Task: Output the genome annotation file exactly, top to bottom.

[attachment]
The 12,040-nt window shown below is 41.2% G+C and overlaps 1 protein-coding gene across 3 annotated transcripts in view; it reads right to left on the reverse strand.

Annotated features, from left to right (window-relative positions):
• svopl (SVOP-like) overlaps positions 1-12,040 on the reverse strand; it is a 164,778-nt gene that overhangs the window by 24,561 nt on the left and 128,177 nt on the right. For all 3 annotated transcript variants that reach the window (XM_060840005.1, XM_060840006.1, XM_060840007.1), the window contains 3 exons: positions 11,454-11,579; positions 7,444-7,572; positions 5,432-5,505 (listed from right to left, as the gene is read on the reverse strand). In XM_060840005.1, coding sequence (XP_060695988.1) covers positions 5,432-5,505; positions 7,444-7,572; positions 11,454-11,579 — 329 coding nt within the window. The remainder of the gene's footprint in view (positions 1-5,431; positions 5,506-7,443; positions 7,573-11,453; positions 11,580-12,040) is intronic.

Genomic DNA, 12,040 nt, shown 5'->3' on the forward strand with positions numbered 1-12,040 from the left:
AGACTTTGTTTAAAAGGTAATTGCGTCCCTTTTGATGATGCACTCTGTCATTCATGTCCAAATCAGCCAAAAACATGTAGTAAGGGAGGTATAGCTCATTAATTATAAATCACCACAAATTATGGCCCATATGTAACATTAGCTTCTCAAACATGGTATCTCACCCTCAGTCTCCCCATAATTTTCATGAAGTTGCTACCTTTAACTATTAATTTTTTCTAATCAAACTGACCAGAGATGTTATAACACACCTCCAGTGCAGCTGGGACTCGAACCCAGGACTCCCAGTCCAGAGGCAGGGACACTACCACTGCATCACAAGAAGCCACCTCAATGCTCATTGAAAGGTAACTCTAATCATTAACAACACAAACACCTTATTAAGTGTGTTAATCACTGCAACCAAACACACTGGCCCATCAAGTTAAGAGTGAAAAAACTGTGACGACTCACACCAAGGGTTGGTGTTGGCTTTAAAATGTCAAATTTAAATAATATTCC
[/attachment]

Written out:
The 12,040-nt window shown below is 41.2% G+C and overlaps 1 protein-coding gene across 3 annotated transcripts in view; it reads right to left on the reverse strand.

Annotated features, from left to right (window-relative positions):
• svopl (SVOP-like) overlaps positions 1-12,040 on the reverse strand; it is a 164,778-nt gene that overhangs the window by 24,561 nt on the left and 128,177 nt on the right. For all 3 annotated transcript variants that reach the window (XM_060840005.1, XM_060840006.1, XM_060840007.1), the window contains 3 exons: positions 11,454-11,579; positions 7,444-7,572; positions 5,432-5,505 (listed from right to left, as the gene is read on the reverse strand). In XM_060840005.1, coding sequence (XP_060695988.1) covers positions 5,432-5,505; positions 7,444-7,572; positions 11,454-11,579 — 329 coding nt within the window. The remainder of the gene's footprint in view (positions 1-5,431; positions 5,506-7,443; positions 7,573-11,453; positions 11,580-12,040) is intronic.

Genomic DNA, 12,040 nt, shown 5'->3' on the forward strand with positions numbered 1-12,040 from the left:
AGACTTTGTTTAAAAGGTAATTGCGTCCCTTTTGATGATGCACTCTGTCATTCATGTCCAAATCAGCCAAAAACATGTAGTAAGGGAGGTATAGCTCATTAATTATAAATCACCACAAATTATGGCCCATATGTAACATTAGCTTCTCAAACATGGTATCTCACCCTCAGTCTCCCCATAATTTTCATGAAGTTGCTACCTTTAACTATTAATTTTTTCTAATCAAACTGACCAGAGATGTTATAACACACCTCCAGTGCAGCTGGGACTCGAACCCAGGACTCCCAGTCCAGAGGCAGGGACACTACCACTGCATCACAAGAAGCCACCTCAATGCTCATTGAAAGGTAACTCTAATCATTAACAACACAAACACCTTATTAAGTGTGTTAATCACTGCAACCAAACACACTGGCCCATCAAGTTAAGAGTGAAAAAACTGTGACGACTCACACCAAGGGTTGGTGTTGGCTTTAAAATGTCAAATTTAAATAATATTCC